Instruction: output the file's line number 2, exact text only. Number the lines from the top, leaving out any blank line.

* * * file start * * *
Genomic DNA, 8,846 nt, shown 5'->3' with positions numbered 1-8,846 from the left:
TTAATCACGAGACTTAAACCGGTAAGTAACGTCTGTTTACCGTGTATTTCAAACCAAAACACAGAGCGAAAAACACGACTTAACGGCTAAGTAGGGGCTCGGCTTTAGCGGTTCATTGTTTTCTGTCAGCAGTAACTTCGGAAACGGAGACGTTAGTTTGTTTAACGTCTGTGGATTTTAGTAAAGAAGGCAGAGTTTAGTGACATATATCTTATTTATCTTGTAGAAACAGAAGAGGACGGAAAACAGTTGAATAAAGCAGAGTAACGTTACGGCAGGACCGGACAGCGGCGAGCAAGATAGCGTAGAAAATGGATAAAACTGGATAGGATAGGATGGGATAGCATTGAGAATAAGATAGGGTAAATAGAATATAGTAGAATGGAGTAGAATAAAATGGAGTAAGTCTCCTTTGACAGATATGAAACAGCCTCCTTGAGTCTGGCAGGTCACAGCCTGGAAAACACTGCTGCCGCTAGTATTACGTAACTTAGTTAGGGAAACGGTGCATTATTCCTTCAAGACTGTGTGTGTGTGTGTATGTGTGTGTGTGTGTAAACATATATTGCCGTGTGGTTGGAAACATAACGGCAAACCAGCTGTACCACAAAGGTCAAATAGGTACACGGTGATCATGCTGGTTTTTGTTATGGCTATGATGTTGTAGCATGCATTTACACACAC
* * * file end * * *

TTAATCACGAGACTTAAACCGGTAAGTAACGTCTGTTTACCGTGTATTTCAAACCAAAACACAGAGCGAAAAACACGACTTAACGGCTAAGTAGGGGCTCGGCTTTAGCGGTTCATTGTTTTCTGTCAGCAGTAACTTCGGAAACGGAGACGTTAGTTTGTTTAACGTCTGTGGATTTTAGTAAAGAAGGCAGAGTTTAGTGACATATATCTTATTTATCTTGTAGAAACAGAAGAGGACGGAAAACAGTTGAATAAAGCAGAGTAACGTTACGGCAGGACCGGACAGCGGCGAGCAAGATAGCGTAGAAAATGGATAAAACTGGATAGGATAGGATGGGATAGCATTGAGAATAAGATAGGGTAAATAGAATATAGTAGAATGGAGTAGAATAAAATGGAGTAAGTCTCCTTTGACAGATATGAAACAGCCTCCTTGAGTCTGGCAGGTCACAGCCTGGAAAACACTGCTGCCGCTAGTATTACGTAACTTAGTTAGGGAAACGGTGCATTATTCCTTCAAGACTGTGTGTGTGTGTGTATGTGTGTGTGTGTGTAAACATATATTGCCGTGTGGTTGGAAACATAACGGCAAACCAGCTGTACCACAAAGGTCAAATAGGTACACGGTGATCATGCTGGTTTTTGTTATGGCTATGATGTTGTAGCATGCATTTACACACAC